I know I am generalizing a lot here, but I really find it hard to believe that I am in the minority when it comes to women valuing exercise outside of its ability to give them a slimmer physique. I love to move my body, and sweat, and run, and cook healthy food, and eat a cookie sometimes, and brush my teeth and give myself downtime to decompress. These are all equally important ways I take care of myself, and I assure you that when I do eat that cookie, I’m not calculating how many miles I will have to run to work it off.

Am I alone here? How do you fit in to this? How do you view exercise in your life?

Contemplatively yours,

-C

All statistics taken from: http://www.womenssportsfoundation.org/binary-data/WSF_ARTICLE/pdf_file/191.pdf

February. The month of love, and romance, and chocolate truffles. The month of chicken wings, and bbq, and Superbowl Sunday. The month of… another fitness challenge?

Well kiddos, it’s true. I was invited by my friend Kaleesha to participate in a little Facebook event called The February Challenge, and I encourage all of you to participate as well. I’m not a health nut, I’m not a gym monkey, but I do love a challenge, especially a group challenge.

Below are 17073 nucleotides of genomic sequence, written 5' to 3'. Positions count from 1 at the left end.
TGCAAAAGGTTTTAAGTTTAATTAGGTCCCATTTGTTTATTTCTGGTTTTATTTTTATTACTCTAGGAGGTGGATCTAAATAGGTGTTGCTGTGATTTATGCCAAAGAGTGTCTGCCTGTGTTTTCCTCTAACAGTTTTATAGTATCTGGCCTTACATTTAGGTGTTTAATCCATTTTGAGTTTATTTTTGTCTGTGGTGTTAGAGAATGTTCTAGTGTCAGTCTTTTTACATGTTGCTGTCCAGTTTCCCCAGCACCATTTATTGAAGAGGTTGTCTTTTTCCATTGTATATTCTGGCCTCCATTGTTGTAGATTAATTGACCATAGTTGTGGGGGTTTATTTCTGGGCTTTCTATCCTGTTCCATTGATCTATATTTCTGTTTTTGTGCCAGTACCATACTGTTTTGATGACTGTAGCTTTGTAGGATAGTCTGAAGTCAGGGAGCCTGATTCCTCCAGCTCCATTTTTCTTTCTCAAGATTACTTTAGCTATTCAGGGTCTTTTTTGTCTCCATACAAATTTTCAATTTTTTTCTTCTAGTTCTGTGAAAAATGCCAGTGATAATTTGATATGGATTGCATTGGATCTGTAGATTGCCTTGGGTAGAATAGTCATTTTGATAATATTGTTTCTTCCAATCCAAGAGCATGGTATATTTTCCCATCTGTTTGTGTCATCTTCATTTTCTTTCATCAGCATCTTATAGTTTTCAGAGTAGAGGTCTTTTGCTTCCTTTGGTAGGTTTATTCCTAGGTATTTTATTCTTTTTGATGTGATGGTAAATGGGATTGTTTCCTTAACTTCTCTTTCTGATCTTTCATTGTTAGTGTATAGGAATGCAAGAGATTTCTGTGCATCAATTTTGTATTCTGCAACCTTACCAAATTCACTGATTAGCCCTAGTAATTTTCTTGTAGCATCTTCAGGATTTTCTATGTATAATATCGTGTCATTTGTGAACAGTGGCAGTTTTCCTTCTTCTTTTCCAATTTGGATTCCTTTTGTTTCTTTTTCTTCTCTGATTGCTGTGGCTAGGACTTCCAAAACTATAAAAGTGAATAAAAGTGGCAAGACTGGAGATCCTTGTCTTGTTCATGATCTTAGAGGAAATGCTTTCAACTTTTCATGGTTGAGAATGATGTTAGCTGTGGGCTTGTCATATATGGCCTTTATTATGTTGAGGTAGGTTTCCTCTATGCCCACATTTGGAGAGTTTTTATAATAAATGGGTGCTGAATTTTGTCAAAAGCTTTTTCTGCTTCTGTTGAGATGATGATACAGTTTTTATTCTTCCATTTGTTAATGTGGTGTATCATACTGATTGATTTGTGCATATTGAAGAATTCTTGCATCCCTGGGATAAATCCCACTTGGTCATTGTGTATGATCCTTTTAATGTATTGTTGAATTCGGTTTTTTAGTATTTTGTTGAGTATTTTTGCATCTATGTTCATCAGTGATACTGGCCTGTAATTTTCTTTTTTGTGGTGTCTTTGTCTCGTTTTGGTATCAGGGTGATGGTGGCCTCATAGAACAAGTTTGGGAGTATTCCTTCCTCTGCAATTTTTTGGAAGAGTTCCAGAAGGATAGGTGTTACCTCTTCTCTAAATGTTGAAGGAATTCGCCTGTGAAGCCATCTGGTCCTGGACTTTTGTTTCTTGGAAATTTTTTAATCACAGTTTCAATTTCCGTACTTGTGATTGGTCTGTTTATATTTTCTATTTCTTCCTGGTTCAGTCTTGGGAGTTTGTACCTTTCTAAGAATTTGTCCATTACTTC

**click on the link now and check out the challenge, otherwise this will simply not make sense beginning now**

I haven’t entirely decided what my challenge options will be yet. As most of you know, I like to set goals that are challenging, but not unattainable. I like the idea of doing 7 hours of cardio a week, for example, but I’m pretty sure it won’t happen. Five, on the other hand, I could probably do.

I’m joining in with Kaleesha on my bad habits: eating at night and chewing my nails. Even just those things alone will do wonders for my health. I’ll keep you updated on my other picks!

I like the idea that you can do anything for 28 days (yep it’s a short month, remember?). I love the mentality of one day at a time, one step at a time, one millimeter at a time, if you’re walking in the right direction eventually you will get there. Sometimes it’s nice to be reminded of what you can do.

Competently yours,

-C

It’s a shame that I actually am having to force myself onto my blog today after nearly a month of utter internet silence. It’s a shame because this past month I have made such major progress towards becoming a runner.

Briefly, I’ll give you a running update, and after that I’ll get to the more interesting stuff: